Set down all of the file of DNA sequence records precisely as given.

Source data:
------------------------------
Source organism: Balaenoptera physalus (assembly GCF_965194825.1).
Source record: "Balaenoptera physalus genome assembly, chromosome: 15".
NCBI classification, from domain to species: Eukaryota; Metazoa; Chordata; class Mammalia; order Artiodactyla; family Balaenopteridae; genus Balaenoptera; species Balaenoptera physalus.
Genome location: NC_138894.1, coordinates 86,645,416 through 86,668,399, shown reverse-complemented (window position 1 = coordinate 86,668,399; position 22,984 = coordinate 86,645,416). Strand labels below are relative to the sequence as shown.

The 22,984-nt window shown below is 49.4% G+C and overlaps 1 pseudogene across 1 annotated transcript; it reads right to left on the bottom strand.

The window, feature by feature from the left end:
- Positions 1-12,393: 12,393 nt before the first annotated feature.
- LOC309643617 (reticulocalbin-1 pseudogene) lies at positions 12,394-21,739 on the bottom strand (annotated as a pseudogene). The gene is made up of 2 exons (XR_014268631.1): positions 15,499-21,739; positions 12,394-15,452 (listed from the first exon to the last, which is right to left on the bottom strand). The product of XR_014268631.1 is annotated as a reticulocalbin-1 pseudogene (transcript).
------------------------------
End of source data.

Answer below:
Source organism: Balaenoptera physalus (assembly GCF_965194825.1).
Source record: "Balaenoptera physalus genome assembly, chromosome: 15".
NCBI classification, from domain to species: Eukaryota; Metazoa; Chordata; class Mammalia; order Artiodactyla; family Balaenopteridae; genus Balaenoptera; species Balaenoptera physalus.
Genome location: NC_138894.1, coordinates 86,645,416 through 86,668,399, shown reverse-complemented (window position 1 = coordinate 86,668,399; position 22,984 = coordinate 86,645,416). Strand labels below are relative to the sequence as shown.

The 22,984-nt window shown below is 49.4% G+C and overlaps 1 pseudogene across 1 annotated transcript; it reads right to left on the bottom strand.

The window, feature by feature from the left end:
- Positions 1-12,393: 12,393 nt before the first annotated feature.
- LOC309643617 (reticulocalbin-1 pseudogene) lies at positions 12,394-21,739 on the bottom strand (annotated as a pseudogene). The gene is made up of 2 exons (XR_014268631.1): positions 15,499-21,739; positions 12,394-15,452 (listed from the first exon to the last, which is right to left on the bottom strand). The product of XR_014268631.1 is annotated as a reticulocalbin-1 pseudogene (transcript).